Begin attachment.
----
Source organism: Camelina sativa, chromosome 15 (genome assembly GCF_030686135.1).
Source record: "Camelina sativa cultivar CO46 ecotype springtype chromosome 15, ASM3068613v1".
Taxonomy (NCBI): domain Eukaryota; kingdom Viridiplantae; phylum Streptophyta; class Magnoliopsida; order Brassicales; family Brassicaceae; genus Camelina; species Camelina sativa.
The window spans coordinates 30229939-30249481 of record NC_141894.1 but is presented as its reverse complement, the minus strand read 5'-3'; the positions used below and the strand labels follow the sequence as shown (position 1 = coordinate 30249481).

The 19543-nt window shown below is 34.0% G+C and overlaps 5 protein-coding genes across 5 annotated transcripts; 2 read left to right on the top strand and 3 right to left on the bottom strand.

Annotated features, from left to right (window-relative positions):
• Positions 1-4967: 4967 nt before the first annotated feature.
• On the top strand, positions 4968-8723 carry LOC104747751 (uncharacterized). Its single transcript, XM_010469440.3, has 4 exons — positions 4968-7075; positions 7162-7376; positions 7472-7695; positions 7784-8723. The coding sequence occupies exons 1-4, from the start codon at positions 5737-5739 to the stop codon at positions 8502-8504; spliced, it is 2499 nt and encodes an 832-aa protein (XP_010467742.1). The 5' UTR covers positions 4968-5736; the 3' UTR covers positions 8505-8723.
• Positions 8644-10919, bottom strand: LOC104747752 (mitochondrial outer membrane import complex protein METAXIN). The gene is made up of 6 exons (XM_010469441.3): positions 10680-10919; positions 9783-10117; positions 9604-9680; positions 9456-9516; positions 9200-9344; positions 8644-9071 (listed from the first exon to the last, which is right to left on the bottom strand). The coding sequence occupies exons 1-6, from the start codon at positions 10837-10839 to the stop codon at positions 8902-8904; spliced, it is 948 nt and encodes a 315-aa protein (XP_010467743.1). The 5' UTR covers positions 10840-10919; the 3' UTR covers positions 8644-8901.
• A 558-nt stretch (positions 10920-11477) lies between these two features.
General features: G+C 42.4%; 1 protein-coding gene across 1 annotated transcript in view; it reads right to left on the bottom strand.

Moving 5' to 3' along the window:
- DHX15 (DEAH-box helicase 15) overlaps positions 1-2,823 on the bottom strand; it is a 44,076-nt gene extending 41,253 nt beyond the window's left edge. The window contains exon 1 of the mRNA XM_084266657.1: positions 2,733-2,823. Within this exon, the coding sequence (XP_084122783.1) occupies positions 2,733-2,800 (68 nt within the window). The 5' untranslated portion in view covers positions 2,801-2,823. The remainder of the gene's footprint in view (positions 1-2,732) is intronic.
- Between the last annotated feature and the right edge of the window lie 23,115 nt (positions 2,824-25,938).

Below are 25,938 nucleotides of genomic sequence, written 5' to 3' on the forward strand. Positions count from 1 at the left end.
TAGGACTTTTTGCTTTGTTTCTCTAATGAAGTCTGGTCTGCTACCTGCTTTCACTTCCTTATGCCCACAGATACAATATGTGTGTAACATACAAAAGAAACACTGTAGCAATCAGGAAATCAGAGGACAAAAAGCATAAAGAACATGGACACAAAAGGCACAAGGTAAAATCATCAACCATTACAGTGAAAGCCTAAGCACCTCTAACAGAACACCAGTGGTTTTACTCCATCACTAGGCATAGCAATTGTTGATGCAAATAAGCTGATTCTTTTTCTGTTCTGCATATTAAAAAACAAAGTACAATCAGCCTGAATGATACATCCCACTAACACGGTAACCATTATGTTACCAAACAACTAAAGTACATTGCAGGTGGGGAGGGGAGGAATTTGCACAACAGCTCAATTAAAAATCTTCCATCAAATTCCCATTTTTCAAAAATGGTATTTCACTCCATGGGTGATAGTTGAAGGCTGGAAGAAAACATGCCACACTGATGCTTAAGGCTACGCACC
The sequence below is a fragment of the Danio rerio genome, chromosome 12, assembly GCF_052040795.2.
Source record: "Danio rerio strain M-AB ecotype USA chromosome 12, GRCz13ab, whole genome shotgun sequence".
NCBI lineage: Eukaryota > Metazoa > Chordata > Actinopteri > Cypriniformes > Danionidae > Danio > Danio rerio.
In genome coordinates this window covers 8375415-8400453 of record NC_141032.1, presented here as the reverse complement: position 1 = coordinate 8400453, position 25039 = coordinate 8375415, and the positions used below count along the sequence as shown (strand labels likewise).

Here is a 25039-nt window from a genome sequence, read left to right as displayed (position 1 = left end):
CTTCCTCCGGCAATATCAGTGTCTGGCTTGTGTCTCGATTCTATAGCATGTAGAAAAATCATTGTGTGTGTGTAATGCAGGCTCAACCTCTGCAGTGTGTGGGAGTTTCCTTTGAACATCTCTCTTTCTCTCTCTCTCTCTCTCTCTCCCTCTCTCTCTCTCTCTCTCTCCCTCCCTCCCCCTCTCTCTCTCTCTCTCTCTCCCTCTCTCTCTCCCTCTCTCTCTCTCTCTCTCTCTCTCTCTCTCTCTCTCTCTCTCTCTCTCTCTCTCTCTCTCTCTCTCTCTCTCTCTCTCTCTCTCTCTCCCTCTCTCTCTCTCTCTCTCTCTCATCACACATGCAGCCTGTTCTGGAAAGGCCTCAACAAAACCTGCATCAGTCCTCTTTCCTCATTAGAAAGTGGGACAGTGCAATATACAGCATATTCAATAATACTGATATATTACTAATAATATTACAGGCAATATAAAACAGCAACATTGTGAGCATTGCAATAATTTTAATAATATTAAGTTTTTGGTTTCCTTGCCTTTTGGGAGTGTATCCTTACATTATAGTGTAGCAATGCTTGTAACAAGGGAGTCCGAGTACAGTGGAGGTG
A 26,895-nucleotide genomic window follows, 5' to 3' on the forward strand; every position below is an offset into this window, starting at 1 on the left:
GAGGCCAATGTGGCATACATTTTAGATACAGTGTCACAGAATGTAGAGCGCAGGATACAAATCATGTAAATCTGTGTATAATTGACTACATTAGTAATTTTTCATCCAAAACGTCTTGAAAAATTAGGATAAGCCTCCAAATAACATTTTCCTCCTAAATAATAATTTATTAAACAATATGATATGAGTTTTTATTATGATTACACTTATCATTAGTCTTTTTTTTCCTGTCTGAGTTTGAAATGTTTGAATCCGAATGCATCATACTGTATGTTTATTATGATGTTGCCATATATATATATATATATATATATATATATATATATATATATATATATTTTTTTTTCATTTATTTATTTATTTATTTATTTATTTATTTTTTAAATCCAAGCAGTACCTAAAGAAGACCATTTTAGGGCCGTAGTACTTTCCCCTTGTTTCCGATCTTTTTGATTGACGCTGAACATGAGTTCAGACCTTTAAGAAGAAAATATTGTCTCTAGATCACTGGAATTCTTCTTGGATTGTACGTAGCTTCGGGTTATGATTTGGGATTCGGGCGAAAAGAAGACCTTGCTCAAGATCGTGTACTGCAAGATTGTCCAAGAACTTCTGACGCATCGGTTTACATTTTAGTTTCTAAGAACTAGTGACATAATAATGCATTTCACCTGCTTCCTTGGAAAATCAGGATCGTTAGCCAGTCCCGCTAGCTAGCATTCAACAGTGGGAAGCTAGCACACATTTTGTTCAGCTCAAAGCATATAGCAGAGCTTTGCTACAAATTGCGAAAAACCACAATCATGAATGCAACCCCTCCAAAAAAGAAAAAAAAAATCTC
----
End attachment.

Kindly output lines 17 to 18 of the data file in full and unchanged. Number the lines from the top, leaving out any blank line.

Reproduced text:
The sequence below is a fragment of the Danio rerio genome, chromosome 12, assembly GCF_052040795.2.
Source record: "Danio rerio strain M-AB ecotype USA chromosome 12, GRCz13ab, whole genome shotgun sequence".